The Tax Relief, Unemployment Insurance Reauthorization and Job Creation Act Of 2010,1 extends qualified charitable distributions (QCDs) to 2010 and 2011. QCDs are direct individual retirement account distributions (except from SIMPLE IRAs and simplified employee pensions) to a qualifying charity of up to $100,000 during a tax year. (For married individuals filing a joint return, each spouse may contribute up to $100,000.)
The distributions are excluded from taxable income, and there’s no further charitable income tax deduction. QCDs, which are available to IRA owners and beneficiaries who have attained age 70½, will satisfy required minimum distributions.
The extension of QCDs takes effect as of Jan. 1, 2010, meaning any transaction made during 2010 that meets QCD requirements will be treated as a QCD. And here’s a bonus: IRA owners get an extra month to make QCD elections for 2010. The new law allows IRA owners to treat QCDs completed by Jan. 31, 2011 as having been made on Dec. 31, 2010. The election permits use of the $100,000 limit for 2010 instead of 2011 and will satisfy 2010 RMDs. But be warned: An active election by the taxpayer is required.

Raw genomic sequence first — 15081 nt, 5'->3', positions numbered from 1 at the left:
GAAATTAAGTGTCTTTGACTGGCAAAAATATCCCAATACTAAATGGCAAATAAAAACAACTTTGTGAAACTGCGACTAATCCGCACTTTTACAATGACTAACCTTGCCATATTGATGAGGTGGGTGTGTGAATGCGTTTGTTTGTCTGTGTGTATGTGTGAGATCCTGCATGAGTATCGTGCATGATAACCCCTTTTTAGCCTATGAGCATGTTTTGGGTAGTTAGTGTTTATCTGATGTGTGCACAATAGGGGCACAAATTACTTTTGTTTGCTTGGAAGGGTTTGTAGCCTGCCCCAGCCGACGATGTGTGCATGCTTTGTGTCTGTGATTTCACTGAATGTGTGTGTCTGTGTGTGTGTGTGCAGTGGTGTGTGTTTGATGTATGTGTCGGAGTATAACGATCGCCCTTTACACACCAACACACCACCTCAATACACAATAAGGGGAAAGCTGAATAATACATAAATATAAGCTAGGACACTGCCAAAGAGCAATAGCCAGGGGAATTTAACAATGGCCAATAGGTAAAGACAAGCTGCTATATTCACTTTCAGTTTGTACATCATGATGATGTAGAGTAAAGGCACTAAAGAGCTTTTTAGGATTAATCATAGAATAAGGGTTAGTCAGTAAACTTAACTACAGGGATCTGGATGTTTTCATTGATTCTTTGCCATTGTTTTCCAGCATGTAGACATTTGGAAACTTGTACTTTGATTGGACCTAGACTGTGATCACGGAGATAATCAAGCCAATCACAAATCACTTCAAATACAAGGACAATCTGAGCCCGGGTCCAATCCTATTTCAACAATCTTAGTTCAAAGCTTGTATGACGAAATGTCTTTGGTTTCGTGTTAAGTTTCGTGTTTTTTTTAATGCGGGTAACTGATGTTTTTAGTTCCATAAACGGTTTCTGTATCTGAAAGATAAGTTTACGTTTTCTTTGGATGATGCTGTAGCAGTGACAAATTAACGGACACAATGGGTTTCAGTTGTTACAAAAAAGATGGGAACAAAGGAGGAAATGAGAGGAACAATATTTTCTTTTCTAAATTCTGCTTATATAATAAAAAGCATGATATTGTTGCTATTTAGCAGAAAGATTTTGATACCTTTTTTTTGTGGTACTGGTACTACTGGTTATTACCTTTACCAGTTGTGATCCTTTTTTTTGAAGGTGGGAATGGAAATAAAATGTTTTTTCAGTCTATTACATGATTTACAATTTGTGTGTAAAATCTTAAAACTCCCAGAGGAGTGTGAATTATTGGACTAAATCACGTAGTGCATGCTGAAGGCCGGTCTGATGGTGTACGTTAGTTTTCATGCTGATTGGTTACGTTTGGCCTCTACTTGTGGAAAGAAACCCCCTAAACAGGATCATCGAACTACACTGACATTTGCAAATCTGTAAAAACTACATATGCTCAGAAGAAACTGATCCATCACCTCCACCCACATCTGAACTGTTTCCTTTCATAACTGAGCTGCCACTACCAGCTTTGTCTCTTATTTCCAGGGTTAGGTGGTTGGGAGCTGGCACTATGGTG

Here’s a rundown of the rules that were extended.
No contributions may be made to a private (grant-making) foundation, a donor advised fund or an Internal Revenue Code Section 509(a)(3) supporting organization.
To make a charitable IRA transfer, the IRA owner directs the IRA trustee or custodian to issue a check from the IRA made payable to the chosen charity. The charitable transfer won’t qualify if the custodian mistakenly puts IRA money in a non-IRA account as an intermediate step. Alternatively, the IRA trustee or custodian may make a check payable to the charity and deliver it to the IRA owner. If the IRA custodian offers check-writing privileges, the IRA owner may write a check on the IRA to the charity.
Age checks are critical. It’s not enough that the transfer occurs during the year when the IRA owner will turn age 70½. To qualify, the transfer must occur after the date when the IRA owner actually turns age 70½.
For example, Sidney turns 70 on Aug. 4, 2010. He will turn 70½ on Feb. 4, 2011. He may not make a charitable IRA transfer before Feb. 4, 2011.
Be sure to obtain a letter of acknowledgment from the charity.
1. H.R. 4853, Section 725.